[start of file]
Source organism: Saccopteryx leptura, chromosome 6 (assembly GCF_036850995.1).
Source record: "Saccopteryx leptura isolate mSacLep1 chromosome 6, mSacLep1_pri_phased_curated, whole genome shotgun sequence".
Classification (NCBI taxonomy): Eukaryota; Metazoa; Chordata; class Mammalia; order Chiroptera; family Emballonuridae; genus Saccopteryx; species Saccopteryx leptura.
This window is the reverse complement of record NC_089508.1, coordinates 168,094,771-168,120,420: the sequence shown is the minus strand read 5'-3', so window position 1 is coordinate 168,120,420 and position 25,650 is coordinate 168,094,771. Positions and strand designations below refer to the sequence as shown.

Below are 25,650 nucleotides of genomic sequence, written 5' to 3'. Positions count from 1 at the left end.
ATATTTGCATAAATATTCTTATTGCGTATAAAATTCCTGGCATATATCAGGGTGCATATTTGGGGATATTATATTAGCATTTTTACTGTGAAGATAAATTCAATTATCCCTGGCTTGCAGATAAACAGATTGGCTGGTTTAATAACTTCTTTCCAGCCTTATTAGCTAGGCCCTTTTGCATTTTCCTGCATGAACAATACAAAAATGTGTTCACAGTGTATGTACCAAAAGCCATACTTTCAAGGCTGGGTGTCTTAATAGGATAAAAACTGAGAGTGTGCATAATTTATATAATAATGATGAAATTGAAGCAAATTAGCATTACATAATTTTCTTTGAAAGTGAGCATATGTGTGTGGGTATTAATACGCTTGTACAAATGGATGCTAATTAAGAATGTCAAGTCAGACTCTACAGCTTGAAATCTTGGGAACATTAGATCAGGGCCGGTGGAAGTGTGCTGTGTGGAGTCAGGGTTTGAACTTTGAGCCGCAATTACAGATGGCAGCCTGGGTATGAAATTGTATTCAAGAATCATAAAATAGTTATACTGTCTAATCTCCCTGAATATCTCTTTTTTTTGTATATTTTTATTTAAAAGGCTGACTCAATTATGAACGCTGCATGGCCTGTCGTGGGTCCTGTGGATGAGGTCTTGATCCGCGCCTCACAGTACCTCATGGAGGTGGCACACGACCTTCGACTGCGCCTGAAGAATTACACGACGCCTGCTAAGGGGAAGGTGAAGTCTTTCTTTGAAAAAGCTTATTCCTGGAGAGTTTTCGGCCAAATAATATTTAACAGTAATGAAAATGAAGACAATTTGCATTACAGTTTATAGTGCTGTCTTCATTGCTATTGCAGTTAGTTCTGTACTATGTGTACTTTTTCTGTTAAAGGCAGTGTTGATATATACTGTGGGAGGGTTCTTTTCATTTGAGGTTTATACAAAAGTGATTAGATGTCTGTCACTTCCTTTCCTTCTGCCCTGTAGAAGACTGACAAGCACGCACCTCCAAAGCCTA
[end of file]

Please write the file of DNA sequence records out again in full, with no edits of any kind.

Source organism: Saccopteryx leptura, chromosome 6 (assembly GCF_036850995.1).
Source record: "Saccopteryx leptura isolate mSacLep1 chromosome 6, mSacLep1_pri_phased_curated, whole genome shotgun sequence".
Classification (NCBI taxonomy): Eukaryota; Metazoa; Chordata; class Mammalia; order Chiroptera; family Emballonuridae; genus Saccopteryx; species Saccopteryx leptura.
This window is the reverse complement of record NC_089508.1, coordinates 168,094,771-168,120,420: the sequence shown is the minus strand read 5'-3', so window position 1 is coordinate 168,120,420 and position 25,650 is coordinate 168,094,771. Positions and strand designations below refer to the sequence as shown.

Below are 25,650 nucleotides of genomic sequence, written 5' to 3'. Positions count from 1 at the left end.
ATATTTGCATAAATATTCTTATTGCGTATAAAATTCCTGGCATATATCAGGGTGCATATTTGGGGATATTATATTAGCATTTTTACTGTGAAGATAAATTCAATTATCCCTGGCTTGCAGATAAACAGATTGGCTGGTTTAATAACTTCTTTCCAGCCTTATTAGCTAGGCCCTTTTGCATTTTCCTGCATGAACAATACAAAAATGTGTTCACAGTGTATGTACCAAAAGCCATACTTTCAAGGCTGGGTGTCTTAATAGGATAAAAACTGAGAGTGTGCATAATTTATATAATAATGATGAAATTGAAGCAAATTAGCATTACATAATTTTCTTTGAAAGTGAGCATATGTGTGTGGGTATTAATACGCTTGTACAAATGGATGCTAATTAAGAATGTCAAGTCAGACTCTACAGCTTGAAATCTTGGGAACATTAGATCAGGGCCGGTGGAAGTGTGCTGTGTGGAGTCAGGGTTTGAACTTTGAGCCGCAATTACAGATGGCAGCCTGGGTATGAAATTGTATTCAAGAATCATAAAATAGTTATACTGTCTAATCTCCCTGAATATCTCTTTTTTTTGTATATTTTTATTTAAAAGGCTGACTCAATTATGAACGCTGCATGGCCTGTCGTGGGTCCTGTGGATGAGGTCTTGATCCGCGCCTCACAGTACCTCATGGAGGTGGCACACGACCTTCGACTGCGCCTGAAGAATTACACGACGCCTGCTAAGGGGAAGGTGAAGTCTTTCTTTGAAAAAGCTTATTCCTGGAGAGTTTTCGGCCAAATAATATTTAACAGTAATGAAAATGAAGACAATTTGCATTACAGTTTATAGTGCTGTCTTCATTGCTATTGCAGTTAGTTCTGTACTATGTGTACTTTTTCTGTTAAAGGCAGTGTTGATATATACTGTGGGAGGGTTCTTTTCATTTGAGGTTTATACAAAAGTGATTAGATGTCTGTCACTTCCTTTCCTTCTGCCCTGTAGAAGACTGACAAGCACGCACCTCCAAAGCCTA